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The Playlist

Review: 'Family Affair' Is A Haunting Interrogation Into The Dissolution of A Family & A Portrait of Abuse Victims You Won’t Soon Forget

  • By Katie Walsh
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  • February 29, 2012 3:57 PM
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  • 0 Comments
A single shot was all it took to alter the course of one family mired in a quicksand of abuse and psychological manipulation. “Family Affair” begins with this one shot, an explosion of energy, an unconscious cry for help, the catalyst for upheaval. The film, directed by Chico David Colvard, is an exploration, an interrogation into the abuse, violence, dissolution of his family, and the forces that bind them and bring them back together. The opening sequence combines the recorded memories of Colvard and his sisters, over images of the classic TV show "The Rifleman," describing the incident where Colvard, at age 10, trying to emulate his TV hero, picked up one of the loaded rifles his father had throughout the house, and accidentally shot his sister Paula in the thigh. Her leg (eventually) healed. The secrets that came out as a result of this accident have been haunting the family ever since.

Is The Media Being Unfair To 'John Carter'? Brad Bird Thinks So

  • By Kevin Jagernauth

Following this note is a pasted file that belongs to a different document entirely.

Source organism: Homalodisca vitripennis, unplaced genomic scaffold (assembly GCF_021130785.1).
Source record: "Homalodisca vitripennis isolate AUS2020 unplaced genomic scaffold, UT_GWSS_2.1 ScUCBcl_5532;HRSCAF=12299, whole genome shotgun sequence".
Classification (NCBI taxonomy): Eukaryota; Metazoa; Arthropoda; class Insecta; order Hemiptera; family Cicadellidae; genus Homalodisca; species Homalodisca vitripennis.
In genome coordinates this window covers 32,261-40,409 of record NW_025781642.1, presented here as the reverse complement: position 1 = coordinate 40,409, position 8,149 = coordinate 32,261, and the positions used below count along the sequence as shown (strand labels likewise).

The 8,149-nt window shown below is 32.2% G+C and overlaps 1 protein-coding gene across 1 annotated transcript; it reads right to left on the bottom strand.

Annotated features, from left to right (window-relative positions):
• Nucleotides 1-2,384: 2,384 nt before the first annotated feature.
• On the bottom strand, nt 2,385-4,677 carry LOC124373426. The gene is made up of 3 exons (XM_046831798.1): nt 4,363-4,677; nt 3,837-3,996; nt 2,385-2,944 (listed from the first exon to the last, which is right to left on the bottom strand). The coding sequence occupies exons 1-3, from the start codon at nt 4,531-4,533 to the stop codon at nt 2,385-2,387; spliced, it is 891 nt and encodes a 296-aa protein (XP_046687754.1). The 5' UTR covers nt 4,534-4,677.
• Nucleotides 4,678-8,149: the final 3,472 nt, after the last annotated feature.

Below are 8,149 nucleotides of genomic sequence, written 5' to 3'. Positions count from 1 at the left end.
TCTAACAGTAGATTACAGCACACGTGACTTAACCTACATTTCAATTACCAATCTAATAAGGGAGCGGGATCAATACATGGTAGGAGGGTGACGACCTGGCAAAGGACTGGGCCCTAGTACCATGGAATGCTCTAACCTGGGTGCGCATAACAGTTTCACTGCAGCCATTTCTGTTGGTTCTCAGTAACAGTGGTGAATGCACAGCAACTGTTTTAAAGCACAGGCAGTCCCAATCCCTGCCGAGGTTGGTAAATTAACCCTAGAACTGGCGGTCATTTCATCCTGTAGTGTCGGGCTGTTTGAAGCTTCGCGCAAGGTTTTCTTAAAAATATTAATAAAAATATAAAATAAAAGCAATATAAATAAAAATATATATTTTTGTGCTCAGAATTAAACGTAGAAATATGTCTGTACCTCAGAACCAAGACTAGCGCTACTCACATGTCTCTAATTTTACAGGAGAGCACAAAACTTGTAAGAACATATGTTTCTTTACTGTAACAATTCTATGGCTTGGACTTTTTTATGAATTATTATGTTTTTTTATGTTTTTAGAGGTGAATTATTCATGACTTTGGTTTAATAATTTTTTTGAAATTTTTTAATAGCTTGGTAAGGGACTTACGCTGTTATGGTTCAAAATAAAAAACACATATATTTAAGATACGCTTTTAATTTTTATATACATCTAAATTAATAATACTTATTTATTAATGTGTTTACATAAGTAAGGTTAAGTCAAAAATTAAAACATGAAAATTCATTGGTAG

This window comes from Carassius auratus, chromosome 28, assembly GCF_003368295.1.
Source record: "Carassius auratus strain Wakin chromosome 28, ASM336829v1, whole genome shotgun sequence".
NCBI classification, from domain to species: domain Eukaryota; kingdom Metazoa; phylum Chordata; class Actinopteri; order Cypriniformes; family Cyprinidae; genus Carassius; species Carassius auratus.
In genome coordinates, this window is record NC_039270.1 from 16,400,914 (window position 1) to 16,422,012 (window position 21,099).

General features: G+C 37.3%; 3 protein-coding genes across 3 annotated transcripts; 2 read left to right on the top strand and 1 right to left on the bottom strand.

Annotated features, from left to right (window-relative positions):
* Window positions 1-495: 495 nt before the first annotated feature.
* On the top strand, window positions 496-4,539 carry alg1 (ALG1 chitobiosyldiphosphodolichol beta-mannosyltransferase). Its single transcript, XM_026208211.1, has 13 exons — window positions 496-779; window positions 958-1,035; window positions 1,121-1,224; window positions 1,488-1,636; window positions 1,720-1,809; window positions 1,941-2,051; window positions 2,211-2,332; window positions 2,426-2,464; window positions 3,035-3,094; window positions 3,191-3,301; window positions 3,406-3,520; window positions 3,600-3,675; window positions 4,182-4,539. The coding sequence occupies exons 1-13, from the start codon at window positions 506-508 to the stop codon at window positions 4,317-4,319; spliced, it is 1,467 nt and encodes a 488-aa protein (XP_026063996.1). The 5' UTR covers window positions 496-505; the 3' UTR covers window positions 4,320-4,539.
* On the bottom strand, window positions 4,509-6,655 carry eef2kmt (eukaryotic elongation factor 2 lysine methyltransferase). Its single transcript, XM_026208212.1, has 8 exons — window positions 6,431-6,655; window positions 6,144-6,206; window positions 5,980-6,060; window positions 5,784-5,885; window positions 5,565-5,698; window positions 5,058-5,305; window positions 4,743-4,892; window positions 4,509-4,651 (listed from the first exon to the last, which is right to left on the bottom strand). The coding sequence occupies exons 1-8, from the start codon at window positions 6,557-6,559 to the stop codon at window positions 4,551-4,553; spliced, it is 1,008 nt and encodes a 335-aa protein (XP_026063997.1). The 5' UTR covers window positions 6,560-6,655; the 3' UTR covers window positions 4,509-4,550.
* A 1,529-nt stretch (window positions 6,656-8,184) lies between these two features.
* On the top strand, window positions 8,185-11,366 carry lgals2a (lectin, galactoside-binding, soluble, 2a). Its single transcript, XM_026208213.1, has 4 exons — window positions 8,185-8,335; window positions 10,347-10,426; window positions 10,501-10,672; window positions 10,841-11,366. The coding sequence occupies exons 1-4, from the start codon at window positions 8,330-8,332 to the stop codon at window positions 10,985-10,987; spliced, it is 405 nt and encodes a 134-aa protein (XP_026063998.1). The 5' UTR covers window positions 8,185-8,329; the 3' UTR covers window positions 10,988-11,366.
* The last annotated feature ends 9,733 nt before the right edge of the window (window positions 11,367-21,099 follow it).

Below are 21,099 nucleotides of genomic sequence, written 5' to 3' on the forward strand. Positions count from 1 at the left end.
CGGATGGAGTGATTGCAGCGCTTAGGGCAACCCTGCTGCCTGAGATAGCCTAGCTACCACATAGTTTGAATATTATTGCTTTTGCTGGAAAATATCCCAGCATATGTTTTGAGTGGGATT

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  • February 29, 2012 3:52 PM
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  • 38 Comments
With Disney's expensive, years-in-the-making adaptation of "John Carter" finally hitting theaters next week, the buzz has both been very loud, and not all positive either. Fanboys were miffed when Disney, in a bid to make the sci-fi movie more broadly appealing, changed the title from the original "John Carter of Mars" to simply "John Carter." Rumors swirled of a massive $300 million budget, reshoots, and in recent weeks, soft tracking indicating the film may not be the blockbuster the studio is hoping for. But the filmmakers are starting to fight back. Director Andrew Stanton addressed the budget rumors calling them a "complete and utter lie" and today, the helmer's Pixar pal Brad Bird (likely part of the braintrust who served as advisers on the film) hit Twitter to lash out at the media, and what he perceives as a tar and feather campaign against the picture.

The Films Of Hal Hartley: A Retrospective

  • By The Playlist
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  • February 29, 2012 3:00 PM
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  • 11 Comments
Imagine if Woody Allen, Whit Stillman, Kevin Smith and the Sundance Institute had a love child. This ungainly creature, speaking in witty, heightened, unnaturalistic sentences, and ambling, sometimes shambling between comedy, tragedy and pretension, might very well go on to make films that greatly resemble those of Hal Hartley.

The Cast & Creators Of 'The Adventures Of Pete & Pete' Reunite In NYC To Discuss Their Cult '90s Show